The blogosphere witnessed some additional contributions to the output gap debate this weekend. Greg Ip offers up the possibility that potential output, both level and trend, are much lower than previously imagined. Karl Smith responds with what I believe is an important point:
I’d, however, encourage everyone, as well, to think of the disaggregated story that we are telling here. If trend GDP is overstated, then we are arguing that one or more sectors of the US economy is less capable of producing output over the next decade or so, than we would have otherwise thought.
Smith suggests we focus on the construction of housing, hospitals and medical facilities, public infrastructure, and transportation equipment. He concludes:
So, if we think these things will repair themselves then we have an obvious path back to trend.
and then extends:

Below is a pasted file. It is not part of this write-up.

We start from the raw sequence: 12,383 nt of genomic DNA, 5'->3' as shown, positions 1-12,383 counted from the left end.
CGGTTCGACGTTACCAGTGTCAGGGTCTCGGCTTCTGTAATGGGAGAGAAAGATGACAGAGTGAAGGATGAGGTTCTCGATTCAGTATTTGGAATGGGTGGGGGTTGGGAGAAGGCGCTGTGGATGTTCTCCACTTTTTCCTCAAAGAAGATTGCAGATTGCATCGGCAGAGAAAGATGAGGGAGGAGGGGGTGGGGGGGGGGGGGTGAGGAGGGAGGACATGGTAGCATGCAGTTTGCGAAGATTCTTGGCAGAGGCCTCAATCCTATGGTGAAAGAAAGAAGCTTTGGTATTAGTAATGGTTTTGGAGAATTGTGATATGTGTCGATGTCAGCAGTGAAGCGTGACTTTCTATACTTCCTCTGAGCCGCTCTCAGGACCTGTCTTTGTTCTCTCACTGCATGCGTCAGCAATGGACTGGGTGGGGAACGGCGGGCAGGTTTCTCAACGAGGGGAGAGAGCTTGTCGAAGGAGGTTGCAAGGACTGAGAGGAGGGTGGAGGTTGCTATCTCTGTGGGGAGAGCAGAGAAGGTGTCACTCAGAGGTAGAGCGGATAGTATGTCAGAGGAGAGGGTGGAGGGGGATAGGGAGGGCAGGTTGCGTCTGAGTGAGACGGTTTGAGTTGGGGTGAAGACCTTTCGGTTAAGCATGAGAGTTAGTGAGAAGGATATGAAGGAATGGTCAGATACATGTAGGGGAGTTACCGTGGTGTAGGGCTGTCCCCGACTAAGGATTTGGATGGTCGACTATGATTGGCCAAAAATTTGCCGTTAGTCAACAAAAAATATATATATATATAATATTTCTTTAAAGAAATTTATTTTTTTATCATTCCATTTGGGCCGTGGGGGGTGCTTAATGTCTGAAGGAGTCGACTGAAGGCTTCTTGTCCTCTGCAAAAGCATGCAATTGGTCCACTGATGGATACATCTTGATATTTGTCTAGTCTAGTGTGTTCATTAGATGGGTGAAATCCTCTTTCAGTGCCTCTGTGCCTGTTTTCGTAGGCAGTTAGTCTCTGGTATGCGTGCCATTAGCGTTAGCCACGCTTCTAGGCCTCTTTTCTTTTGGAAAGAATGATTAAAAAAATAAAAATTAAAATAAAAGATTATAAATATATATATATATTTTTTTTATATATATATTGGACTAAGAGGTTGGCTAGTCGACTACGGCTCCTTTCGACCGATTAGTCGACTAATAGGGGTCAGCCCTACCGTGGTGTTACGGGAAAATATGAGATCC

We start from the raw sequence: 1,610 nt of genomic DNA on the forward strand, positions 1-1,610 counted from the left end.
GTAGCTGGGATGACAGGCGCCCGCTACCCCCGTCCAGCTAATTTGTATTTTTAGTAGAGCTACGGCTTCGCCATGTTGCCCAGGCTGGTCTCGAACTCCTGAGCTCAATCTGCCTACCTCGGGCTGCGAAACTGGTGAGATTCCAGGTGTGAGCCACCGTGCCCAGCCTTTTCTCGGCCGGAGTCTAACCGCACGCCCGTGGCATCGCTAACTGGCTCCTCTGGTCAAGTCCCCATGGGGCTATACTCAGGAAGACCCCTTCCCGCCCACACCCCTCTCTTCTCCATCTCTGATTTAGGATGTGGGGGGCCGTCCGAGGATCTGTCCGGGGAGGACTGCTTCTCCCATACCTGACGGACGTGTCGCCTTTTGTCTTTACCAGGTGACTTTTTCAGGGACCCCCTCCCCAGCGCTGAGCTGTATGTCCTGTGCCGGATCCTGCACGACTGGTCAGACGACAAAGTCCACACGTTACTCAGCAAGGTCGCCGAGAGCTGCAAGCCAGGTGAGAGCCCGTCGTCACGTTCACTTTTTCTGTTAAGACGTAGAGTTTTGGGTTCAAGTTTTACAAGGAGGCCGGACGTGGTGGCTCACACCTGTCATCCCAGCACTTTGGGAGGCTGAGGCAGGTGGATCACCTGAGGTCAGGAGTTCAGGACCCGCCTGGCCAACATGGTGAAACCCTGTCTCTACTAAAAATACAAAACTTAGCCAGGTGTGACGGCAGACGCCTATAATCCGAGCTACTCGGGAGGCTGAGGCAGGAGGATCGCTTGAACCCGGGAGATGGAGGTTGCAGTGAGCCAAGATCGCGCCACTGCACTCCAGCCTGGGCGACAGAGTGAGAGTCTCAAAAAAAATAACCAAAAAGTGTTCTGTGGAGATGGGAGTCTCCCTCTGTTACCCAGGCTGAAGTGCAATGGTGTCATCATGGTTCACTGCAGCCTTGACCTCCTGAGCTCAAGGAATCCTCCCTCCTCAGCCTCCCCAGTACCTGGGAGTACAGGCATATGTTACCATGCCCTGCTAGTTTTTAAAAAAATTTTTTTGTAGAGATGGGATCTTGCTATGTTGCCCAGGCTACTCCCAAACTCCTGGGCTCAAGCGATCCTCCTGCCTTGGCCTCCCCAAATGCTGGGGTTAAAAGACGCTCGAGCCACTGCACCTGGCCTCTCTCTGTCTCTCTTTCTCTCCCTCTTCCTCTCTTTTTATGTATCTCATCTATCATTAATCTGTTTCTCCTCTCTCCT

I don’t want to get too invested in this but a cursory look at the data suggests that GDP is likely to grow above trend in the coming years because two very high productivity export sectors are expanding – computers and gasoline and distillates.
What I like in Smith is the more careful consideration of the structural change story. If we claim the economic potential of the nation has declined – that in aggregate, we can not make as much stuff as we did a few years ago – we need to identify what stuff isn’t being made, why it isn’t being made, why we don’t think it should be made, and why no other sectors are growing to compensate for those in decline.
Mark Thoma makes an important contribution to the debate by identifying a short-run path for potential output: